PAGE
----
Acts 12:6-19: A very human story of prayer.

The night before Herod was to bring him to trial, Peter was sleeping between two soldiers, bound with two chains, and sentries stood guard at the entrance. Suddenly an angel of the Lord appeared and a light shone in the cell. He struck Peter on the side and woke him up. ‘Quick, get up!’ he said, and the chains fell off Peter’s wrists. Then the angel said to him, ‘Put on your clothes and sandals.’ And Peter did so. ‘Wrap your cloak round you and follow me,’ the angel told him. Peter followed him out of the prison, but he had no idea that what the angel was doing was really happening; he thought he was seeing a vision. 10 They passed the first and second guards and came to the iron gate leading to the city. It opened for them by itself, and they went through it. When they had walked the length of one street, suddenly the angel left him. 11 Then Peter came to himself and said, ‘Now I know without a doubt that the Lord has sent his angel and rescued me from Herod’s clutches and from everything the Jewish people were hoping would happen.’ 12 When this had dawned on him, he went to the house of Mary the mother of John, also called Mark, where many people had gathered and were praying. 13 Peter knocked at the outer entrance, and a servant named Rhoda came to answer the door. 14 When she recognised Peter’s voice, she was so overjoyed she ran back without opening it and exclaimed, ‘Peter is at the door!’ 15 ‘You’re out of your mind,’ they told her. When she kept insisting that it was so, they said, ‘It must be his angel.’ 16 But Peter kept on knocking, and when they opened the door and saw him, they were astonished. 17 Peter motioned with his hand for them to be quiet and described how the Lord had brought him out of prison. ‘Tell James and the other brothers and sisters about this,’ he said, and then he left for another place. 18 In the morning, there was no small commotion among the soldiers as to what had become of Peter. 19 After Herod had a thorough search made for him and did not find him, he cross-examined the guards and ordered that they be executed. Then Herod went from Judea to Caesarea and stayed there.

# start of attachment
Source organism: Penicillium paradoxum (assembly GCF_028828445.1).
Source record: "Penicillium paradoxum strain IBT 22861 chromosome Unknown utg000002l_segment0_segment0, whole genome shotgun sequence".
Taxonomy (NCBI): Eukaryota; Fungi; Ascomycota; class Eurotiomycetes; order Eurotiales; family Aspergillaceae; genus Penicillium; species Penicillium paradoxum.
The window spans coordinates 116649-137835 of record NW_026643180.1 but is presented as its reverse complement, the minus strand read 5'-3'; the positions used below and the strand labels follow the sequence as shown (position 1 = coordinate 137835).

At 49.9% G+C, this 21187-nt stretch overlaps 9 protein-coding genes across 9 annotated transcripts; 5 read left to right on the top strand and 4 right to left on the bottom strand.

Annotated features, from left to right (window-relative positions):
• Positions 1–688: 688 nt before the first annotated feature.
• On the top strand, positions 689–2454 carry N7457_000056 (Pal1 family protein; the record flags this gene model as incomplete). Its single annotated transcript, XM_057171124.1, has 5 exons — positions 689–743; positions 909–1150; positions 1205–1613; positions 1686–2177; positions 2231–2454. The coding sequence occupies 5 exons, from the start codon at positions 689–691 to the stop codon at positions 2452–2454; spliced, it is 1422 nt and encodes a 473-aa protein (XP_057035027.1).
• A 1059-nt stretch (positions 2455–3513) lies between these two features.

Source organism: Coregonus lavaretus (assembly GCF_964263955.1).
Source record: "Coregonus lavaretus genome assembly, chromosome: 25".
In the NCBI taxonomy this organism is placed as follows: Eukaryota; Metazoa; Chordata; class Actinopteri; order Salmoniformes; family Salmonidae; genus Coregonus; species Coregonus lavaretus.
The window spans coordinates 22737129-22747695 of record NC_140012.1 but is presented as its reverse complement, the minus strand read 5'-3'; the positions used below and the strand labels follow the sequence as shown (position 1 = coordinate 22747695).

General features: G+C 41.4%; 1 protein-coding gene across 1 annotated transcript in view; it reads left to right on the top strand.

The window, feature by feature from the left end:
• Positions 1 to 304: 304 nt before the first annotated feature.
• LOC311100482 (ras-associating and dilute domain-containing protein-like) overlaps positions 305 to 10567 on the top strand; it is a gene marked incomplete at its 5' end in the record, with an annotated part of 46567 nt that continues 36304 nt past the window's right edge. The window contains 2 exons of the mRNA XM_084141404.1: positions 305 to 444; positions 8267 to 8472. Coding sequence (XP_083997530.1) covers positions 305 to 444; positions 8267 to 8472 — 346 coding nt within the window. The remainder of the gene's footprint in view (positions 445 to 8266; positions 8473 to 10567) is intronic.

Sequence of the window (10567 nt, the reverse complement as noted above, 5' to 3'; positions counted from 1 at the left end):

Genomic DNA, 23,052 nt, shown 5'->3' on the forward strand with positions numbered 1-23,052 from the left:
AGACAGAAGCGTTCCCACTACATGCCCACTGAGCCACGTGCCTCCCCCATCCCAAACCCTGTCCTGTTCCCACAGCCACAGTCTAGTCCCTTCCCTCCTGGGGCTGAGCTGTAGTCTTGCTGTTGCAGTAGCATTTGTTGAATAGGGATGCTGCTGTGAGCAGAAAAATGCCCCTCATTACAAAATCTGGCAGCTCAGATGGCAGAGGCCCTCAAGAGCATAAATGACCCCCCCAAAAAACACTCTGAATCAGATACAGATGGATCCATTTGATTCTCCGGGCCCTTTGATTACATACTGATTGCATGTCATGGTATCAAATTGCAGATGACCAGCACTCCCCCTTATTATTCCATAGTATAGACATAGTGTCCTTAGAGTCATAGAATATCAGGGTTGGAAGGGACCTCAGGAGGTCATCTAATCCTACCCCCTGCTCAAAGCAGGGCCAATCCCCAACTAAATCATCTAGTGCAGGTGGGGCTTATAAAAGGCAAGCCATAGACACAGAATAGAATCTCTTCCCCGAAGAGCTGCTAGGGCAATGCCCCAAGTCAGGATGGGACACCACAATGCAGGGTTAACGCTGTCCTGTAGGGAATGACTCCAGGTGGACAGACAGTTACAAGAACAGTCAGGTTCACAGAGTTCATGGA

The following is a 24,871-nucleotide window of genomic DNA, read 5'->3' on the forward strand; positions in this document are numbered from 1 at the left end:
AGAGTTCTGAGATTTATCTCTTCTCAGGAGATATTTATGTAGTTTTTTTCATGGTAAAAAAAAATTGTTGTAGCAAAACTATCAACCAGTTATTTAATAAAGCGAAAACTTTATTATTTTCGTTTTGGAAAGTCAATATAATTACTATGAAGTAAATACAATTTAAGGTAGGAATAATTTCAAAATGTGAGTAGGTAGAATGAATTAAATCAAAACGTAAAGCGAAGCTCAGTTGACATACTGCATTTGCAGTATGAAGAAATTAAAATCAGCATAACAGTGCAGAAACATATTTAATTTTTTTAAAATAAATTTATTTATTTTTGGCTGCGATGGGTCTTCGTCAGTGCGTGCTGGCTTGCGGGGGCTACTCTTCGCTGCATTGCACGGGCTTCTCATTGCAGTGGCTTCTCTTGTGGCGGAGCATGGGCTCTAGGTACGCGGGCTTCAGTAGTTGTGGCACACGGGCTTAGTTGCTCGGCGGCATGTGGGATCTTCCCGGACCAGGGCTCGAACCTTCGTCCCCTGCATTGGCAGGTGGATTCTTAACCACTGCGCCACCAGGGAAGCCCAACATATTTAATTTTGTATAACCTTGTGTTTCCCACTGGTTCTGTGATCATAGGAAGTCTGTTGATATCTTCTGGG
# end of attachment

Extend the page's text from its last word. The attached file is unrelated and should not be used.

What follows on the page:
Most people reading this story will be able to identify with it at some level. We believe in the power of prayer sufficiently to pray earnestly, and sacrificially (after all, it was the middle of the night and many people had met to pray). Yet when the answer turned up, embodied, on their doorstep, they couldn’t believe it! That is    so human. They were like men who dreamed. They had to pinch themselves to see if they really were awake. They were! And Peter was alive, and out of jail. As you read the story through, it is obvious that Peter was not intended to escape, and the meanness of Herod is writ large in his treatment of the guards who, in his eyes, were responsible for Peter’s break out.

Jack Hayford wrote a wonderful little book on prayer entitled, ‘Prayer is invading the impossible’. It is, and in this chapter we see one of its gloriously triumphant campaigns against evil. The impossible was invaded and ransacked.

By the way, Peter’s composure in the face of impending death (6) is testament to the peace of God which transcends all understanding. God can keep His people calm where the rest of mankind might panic and quake with fear. He’s a wonderful God. Choose to walk in His peace today. He’s in charge – not Herod!

PRAYER: Lord forgive my unbelieving, believing prayers, and strengthen my faith. I believe, help my unbelief.